William Thomas HALSE – Historical Adelaide Tours Profiles

The victim is William Thomas HALSE.  He was 77 years old, bootmaker and resided at 13 Thornton Street, Kensington.  On 2 May 1941 he was murdered at his shop at 32-34 O’Connell Street, North Adelaide.  He traded at this address from 1920 – 1941.  He usually locked his business at 8.30 p.m. on a Friday night and then went home.

At about 11.35 p.m. on 2 May 1941 his son, contacted the detective office and stated his father had not come home and he was worried for his safety.  At about 1.00 a.m. on 3 May 1941, the son went to the North Adelaide Police Station and in company with a Police Constable went to the shop at 32-34 O’Connell Street, North Adelaide.

The shop was locked up, so entry was gained by jumping over a back fence.  The power had been turned off at the main electricity box.  They went to the door of the small lean to at the back of the shop and inside on the floor they located the body of William Halse on the floor.  He had horrific injuries to his head.  

William Halse was known as a very loyal man to the British Empire and to the Government.  His son has never heard him say a word of praise for Hitler, and in fact whenever Germany was mentioned, he always became upset.  Nobody had ever heard him speak against the Government or against the British Empire.  He always attended the Anzac Day procession and cheered the diggers as they marched along the street.  He never used bad language and was never known to be under the influence of liquor.

Police made enquiries into the murder of William Halse and spoke to 16-year-old William Herbert FERGUSON, factory hand of Ward Street, North Adelaide states:

            I have known Brian John TURNER for two years.  On 2 May 1941, he came over and was carrying a brown paper parcel which appeared to contain something solid.  He only stayed for a short time and then asked to lend my bicycle to go to his girlfriend’s place.  Brian then left and William Ferguson went into town.

 After 9 o’clock that night, Brian Turner came back to the house, and he hurried straight up the stairs and into the bathroom.  He locked the door and would not let William Ferguson in. 

After some minutes he opened the door and William Ferguson went into the room and noticed there was blood on the collar of his short and on his tie.  His pants below the knee were saturated with blood.   There was also blood on his coat.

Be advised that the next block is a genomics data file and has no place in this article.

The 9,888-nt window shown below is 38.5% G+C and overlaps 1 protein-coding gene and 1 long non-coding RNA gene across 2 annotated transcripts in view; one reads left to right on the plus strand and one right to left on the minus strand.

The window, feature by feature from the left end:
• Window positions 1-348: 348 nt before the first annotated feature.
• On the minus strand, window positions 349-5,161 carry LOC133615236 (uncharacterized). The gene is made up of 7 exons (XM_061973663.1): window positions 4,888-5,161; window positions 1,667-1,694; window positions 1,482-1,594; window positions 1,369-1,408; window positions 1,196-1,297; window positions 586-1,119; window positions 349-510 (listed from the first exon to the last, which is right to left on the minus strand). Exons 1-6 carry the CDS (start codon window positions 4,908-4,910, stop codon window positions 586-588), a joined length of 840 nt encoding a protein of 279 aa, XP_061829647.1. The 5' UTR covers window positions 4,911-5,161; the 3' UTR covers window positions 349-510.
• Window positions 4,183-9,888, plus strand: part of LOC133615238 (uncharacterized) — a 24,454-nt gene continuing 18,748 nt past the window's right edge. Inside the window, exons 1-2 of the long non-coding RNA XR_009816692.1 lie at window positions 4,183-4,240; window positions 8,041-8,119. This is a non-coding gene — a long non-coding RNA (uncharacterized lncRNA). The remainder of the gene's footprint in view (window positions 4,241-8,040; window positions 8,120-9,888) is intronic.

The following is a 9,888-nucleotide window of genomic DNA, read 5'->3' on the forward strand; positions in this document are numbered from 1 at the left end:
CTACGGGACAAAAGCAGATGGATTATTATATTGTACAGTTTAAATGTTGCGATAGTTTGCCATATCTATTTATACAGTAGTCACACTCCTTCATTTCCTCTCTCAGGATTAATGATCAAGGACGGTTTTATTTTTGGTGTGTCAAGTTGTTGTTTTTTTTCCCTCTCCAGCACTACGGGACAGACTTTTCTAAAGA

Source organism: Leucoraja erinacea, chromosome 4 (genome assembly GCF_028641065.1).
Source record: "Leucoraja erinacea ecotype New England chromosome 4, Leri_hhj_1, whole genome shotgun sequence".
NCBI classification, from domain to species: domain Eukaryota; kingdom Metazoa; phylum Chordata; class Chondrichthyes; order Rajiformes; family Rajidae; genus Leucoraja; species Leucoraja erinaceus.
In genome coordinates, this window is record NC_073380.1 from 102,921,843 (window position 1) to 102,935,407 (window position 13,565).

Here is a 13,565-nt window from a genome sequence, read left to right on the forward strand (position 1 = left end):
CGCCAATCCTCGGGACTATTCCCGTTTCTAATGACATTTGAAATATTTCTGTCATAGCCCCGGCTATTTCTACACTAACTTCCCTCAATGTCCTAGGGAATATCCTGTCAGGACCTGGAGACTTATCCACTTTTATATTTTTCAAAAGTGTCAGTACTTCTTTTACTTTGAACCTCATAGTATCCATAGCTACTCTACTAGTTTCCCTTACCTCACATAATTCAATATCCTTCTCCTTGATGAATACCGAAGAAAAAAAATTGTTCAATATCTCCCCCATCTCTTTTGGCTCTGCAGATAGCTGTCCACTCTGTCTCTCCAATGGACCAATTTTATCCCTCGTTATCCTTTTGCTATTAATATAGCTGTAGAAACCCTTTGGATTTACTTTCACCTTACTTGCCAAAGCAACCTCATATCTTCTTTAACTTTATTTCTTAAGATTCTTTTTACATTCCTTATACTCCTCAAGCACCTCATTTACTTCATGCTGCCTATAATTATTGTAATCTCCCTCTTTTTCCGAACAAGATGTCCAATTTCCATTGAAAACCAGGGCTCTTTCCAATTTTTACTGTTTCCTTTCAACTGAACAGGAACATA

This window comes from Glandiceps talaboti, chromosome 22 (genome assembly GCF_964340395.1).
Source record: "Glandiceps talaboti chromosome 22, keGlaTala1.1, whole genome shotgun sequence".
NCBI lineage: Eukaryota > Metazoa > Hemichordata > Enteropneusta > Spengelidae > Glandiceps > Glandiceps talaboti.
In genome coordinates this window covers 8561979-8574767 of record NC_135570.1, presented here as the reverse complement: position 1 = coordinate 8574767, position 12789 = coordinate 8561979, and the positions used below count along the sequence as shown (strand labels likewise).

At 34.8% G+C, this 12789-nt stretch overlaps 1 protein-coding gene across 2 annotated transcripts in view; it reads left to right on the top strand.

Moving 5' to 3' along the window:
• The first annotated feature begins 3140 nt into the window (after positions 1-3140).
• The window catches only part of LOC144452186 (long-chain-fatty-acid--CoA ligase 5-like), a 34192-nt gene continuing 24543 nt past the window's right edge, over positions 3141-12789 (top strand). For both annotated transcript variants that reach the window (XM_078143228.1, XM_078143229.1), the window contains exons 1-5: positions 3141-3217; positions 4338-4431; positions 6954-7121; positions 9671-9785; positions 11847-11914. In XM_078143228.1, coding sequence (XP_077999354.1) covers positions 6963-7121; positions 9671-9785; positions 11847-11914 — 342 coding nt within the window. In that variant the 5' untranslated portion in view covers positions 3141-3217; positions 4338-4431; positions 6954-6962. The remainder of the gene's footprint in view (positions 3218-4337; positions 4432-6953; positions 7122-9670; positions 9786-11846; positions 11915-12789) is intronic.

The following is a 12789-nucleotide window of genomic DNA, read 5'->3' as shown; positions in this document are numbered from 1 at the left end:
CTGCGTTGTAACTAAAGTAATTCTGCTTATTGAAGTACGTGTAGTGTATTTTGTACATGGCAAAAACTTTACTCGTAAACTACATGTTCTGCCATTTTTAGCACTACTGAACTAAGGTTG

Brian Turner said he had gone to his girlfriends but had fallen off the bicycle and cut his knee.  He would not let his friend look at his knee.  He also asked William Ferguson to tell anyone if they asked, he had been with him all evening.  He would not say why he wanted his friend to lie for him.

The next day Brian Turner came to the house of William Ferguson and spoke to him and Mrs. Ferguson about the blood on his clothes.  First, he said it was red paint, and then changed his mind saying he had been hit in the nose and had bled all over his clothes.  They did not believe him and suspected he was involved in the murder of William Halse.  They then contacted the police who came to the house and spoke to Brian Turner.

 He was taken to his house at 218 Greenhill Road, Linden Park where it was searched.  Here police located the metal part of a hammer which had freshly been painted, and a tin containing the remnants of a piece of wood which was attached to the hammer head.  It had been burnt.  Brian Turner was then arrested and charged with murder. 

Confession of Brian John TURNER

I killed him in self-defence.  I came out here to see Bill Ferguson at about 7 o’clock on Friday night, but he was going out to town with another boy, so I borrowed his bicycle and took some flowers out to my girl’s place, Miss Alexander at Prospect Road.  On arrival at her home, there was nobody home, so I left the flowers on a ledge of the window.